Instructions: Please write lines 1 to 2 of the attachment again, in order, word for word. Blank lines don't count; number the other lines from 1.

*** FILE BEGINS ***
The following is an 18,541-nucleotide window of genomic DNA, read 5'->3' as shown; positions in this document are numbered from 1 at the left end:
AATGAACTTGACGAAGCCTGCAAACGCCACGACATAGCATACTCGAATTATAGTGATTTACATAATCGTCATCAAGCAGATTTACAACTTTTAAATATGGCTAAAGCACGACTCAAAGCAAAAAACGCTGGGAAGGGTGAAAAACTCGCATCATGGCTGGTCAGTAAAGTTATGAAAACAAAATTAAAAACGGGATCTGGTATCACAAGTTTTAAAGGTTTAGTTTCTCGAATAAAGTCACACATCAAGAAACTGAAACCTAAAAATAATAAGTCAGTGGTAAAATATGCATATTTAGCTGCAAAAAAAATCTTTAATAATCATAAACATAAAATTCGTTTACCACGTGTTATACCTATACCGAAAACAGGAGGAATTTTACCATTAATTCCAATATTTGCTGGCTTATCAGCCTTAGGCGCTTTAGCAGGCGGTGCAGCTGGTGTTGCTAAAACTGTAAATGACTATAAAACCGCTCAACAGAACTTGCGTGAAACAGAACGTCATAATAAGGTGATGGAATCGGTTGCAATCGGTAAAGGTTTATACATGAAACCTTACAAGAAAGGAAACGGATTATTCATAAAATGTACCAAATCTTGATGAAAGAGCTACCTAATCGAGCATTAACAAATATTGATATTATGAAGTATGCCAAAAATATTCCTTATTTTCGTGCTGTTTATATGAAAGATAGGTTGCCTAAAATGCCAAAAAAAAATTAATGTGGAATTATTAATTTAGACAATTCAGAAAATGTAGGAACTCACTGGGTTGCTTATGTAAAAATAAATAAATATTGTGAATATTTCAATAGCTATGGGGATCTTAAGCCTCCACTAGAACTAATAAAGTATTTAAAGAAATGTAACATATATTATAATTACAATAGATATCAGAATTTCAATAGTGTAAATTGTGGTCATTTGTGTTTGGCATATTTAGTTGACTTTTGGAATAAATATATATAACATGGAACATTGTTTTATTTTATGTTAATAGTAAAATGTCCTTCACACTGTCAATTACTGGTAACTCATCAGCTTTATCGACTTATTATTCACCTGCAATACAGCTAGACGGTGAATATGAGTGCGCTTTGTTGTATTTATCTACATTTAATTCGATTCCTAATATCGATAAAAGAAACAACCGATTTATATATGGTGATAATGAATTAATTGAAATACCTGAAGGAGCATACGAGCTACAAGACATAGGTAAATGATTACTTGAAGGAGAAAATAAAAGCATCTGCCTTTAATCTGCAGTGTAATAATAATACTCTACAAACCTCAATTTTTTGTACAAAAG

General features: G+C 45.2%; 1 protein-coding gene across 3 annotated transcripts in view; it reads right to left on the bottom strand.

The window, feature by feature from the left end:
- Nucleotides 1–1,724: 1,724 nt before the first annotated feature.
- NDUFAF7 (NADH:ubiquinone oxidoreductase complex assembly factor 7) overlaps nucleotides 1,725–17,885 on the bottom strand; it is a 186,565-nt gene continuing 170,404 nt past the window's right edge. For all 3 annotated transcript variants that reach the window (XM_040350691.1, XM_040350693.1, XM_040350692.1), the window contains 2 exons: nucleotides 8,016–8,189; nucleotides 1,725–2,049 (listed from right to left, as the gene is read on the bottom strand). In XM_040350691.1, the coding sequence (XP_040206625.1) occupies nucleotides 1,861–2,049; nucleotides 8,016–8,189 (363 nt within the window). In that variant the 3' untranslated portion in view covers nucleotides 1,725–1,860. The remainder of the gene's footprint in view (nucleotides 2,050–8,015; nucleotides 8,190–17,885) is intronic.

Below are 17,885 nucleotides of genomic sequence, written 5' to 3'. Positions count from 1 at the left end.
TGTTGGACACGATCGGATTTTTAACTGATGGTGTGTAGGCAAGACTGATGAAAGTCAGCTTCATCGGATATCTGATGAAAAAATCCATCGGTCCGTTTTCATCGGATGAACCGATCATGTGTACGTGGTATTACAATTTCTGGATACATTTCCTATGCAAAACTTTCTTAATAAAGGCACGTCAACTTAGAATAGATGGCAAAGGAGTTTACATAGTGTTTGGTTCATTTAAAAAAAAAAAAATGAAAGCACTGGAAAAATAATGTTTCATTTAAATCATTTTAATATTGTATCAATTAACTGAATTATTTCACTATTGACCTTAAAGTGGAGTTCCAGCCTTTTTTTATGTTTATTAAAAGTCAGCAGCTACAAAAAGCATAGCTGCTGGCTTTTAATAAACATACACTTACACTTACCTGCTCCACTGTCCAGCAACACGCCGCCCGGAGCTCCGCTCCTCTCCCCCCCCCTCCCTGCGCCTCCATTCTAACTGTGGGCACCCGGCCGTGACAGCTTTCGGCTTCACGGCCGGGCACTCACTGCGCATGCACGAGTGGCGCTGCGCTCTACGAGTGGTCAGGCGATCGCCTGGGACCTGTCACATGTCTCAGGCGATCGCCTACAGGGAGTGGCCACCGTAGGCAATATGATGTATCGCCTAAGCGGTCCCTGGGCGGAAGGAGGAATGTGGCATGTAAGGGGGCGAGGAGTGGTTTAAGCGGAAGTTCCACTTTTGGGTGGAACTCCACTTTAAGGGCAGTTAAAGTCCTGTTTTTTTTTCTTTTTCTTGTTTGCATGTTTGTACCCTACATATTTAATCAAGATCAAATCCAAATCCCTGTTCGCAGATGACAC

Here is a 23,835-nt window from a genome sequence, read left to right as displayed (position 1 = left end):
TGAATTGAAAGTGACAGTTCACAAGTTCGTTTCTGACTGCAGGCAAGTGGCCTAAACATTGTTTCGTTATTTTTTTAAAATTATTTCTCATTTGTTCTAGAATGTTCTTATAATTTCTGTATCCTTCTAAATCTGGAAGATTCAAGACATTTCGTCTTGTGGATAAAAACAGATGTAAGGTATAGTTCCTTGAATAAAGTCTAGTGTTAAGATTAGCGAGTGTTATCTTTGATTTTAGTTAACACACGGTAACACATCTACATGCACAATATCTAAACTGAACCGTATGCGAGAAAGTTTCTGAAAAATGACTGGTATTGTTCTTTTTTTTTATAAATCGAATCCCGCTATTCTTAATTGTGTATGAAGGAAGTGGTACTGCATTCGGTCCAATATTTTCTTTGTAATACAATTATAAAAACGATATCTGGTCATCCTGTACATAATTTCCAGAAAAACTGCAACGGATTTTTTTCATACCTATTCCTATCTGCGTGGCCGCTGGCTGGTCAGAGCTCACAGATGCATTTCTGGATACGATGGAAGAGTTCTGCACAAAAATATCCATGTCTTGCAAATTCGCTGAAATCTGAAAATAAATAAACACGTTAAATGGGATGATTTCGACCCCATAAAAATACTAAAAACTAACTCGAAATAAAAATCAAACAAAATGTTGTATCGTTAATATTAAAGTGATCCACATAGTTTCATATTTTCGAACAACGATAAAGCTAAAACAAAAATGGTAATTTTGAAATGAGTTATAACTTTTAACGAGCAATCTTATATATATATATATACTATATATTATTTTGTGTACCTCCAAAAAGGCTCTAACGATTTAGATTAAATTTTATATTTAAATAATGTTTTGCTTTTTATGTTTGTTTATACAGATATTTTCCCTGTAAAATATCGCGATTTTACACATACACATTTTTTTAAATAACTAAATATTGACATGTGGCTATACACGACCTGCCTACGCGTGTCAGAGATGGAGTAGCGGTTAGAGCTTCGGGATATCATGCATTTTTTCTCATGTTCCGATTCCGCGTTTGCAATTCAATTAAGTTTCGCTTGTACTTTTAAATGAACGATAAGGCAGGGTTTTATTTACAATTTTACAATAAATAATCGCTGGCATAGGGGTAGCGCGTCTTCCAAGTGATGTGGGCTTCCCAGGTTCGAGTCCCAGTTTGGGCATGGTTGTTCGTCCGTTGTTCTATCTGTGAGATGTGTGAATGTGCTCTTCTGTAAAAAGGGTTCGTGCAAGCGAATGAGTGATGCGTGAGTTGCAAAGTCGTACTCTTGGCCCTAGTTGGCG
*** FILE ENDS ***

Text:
The following is an 18,541-nucleotide window of genomic DNA, read 5'->3' as shown; positions in this document are numbered from 1 at the left end:
AATGAACTTGACGAAGCCTGCAAACGCCACGACATAGCATACTCGAATTATAGTGATTTACATAATCGTCATCAAGCAGATTTACAACTTTTAAATATGGCTAAAGCACGACTCAAAGCAAAAAACGCTGGGAAGGGTGAAAAACTCGCATCATGGCTGGTCAGTAAAGTTATGAAAACAAAATTAAAAACGGGATCTGGTATCACAAGTTTTAAAGGTTTAGTTTCTCGAATAAAGTCACACATCAAGAAACTGAAACCTAAAAATAATAAGTCAGTGGTAAAATATGCATATTTAGCTGCAAAAAAAATCTTTAATAATCATAAACATAAAATTCGTTTACCACGTGTTATACCTATACCGAAAACAGGAGGAATTTTACCATTAATTCCAATATTTGCTGGCTTATCAGCCTTAGGCGCTTTAGCAGGCGGTGCAGCTGGTGTTGCTAAAACTGTAAATGACTATAAAACCGCTCAACAGAACTTGCGTGAAACAGAACGTCATAATAAGGTGATGGAATCGGTTGCAATCGGTAAAGGTTTATACATGAAACCTTACAAGAAAGGAAACGGATTATTCATAAAATGTACCAAATCTTGATGAAAGAGCTACCTAATCGAGCATTAACAAATATTGATATTATGAAGTATGCCAAAAATATTCCTTATTTTCGTGCTGTTTATATGAAAGATAGGTTGCCTAAAATGCCAAAAAAAAATTAATGTGGAATTATTAATTTAGACAATTCAGAAAATGTAGGAACTCACTGGGTTGCTTATGTAAAAATAAATAAATATTGTGAATATTTCAATAGCTATGGGGATCTTAAGCCTCCACTAGAACTAATAAAGTATTTAAAGAAATGTAACATATATTATAATTACAATAGATATCAGAATTTCAATAGTGTAAATTGTGGTCATTTGTGTTTGGCATATTTAGTTGACTTTTGGAATAAATATATATAACATGGAACATTGTTTTATTTTATGTTAATAGTAAAATGTCCTTCACACTGTCAATTACTGGTAACTCATCAGCTTTATCGACTTATTATTCACCTGCAATACAGCTAGACGGTGAATATGAGTGCGCTTTGTTGTATTTATCTACATTTAATTCGATTCCTAATATCGATAAAAGAAACAACCGATTTATATATGGTGATAATGAATTAATTGAAATACCTGAAGGAGCATACGAGCTACAAGACATAGGTAAATGATTACTTGAAGGAGAAAATAAAAGCATCTGCCTTTAATCTGCAGTGTAATAATAATACTCTACAAACCTCAATTTTTTGTACAAAAG